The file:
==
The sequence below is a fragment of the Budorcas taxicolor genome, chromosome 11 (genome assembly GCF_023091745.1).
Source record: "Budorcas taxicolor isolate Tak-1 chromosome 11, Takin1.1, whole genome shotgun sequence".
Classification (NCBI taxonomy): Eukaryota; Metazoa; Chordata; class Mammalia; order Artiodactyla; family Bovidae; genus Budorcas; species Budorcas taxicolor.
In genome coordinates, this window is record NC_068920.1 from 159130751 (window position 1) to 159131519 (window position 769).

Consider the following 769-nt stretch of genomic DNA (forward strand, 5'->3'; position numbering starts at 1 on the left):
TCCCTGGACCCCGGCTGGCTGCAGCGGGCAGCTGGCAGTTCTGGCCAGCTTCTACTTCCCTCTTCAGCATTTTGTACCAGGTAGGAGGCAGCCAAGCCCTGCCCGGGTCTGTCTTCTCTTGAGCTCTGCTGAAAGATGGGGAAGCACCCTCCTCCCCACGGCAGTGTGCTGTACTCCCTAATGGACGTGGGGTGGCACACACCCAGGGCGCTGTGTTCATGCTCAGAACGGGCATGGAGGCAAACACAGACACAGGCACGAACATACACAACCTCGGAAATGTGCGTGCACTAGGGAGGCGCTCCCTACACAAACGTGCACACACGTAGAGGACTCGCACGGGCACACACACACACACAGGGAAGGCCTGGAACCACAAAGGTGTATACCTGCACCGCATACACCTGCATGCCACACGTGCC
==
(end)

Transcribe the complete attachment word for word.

The sequence below is a fragment of the Budorcas taxicolor genome, chromosome 11 (genome assembly GCF_023091745.1).
Source record: "Budorcas taxicolor isolate Tak-1 chromosome 11, Takin1.1, whole genome shotgun sequence".
Classification (NCBI taxonomy): Eukaryota; Metazoa; Chordata; class Mammalia; order Artiodactyla; family Bovidae; genus Budorcas; species Budorcas taxicolor.
In genome coordinates, this window is record NC_068920.1 from 159130751 (window position 1) to 159131519 (window position 769).

Consider the following 769-nt stretch of genomic DNA (forward strand, 5'->3'; position numbering starts at 1 on the left):
TCCCTGGACCCCGGCTGGCTGCAGCGGGCAGCTGGCAGTTCTGGCCAGCTTCTACTTCCCTCTTCAGCATTTTGTACCAGGTAGGAGGCAGCCAAGCCCTGCCCGGGTCTGTCTTCTCTTGAGCTCTGCTGAAAGATGGGGAAGCACCCTCCTCCCCACGGCAGTGTGCTGTACTCCCTAATGGACGTGGGGTGGCACACACCCAGGGCGCTGTGTTCATGCTCAGAACGGGCATGGAGGCAAACACAGACACAGGCACGAACATACACAACCTCGGAAATGTGCGTGCACTAGGGAGGCGCTCCCTACACAAACGTGCACACACGTAGAGGACTCGCACGGGCACACACACACACACAGGGAAGGCCTGGAACCACAAAGGTGTATACCTGCACCGCATACACCTGCATGCCACACGTGCC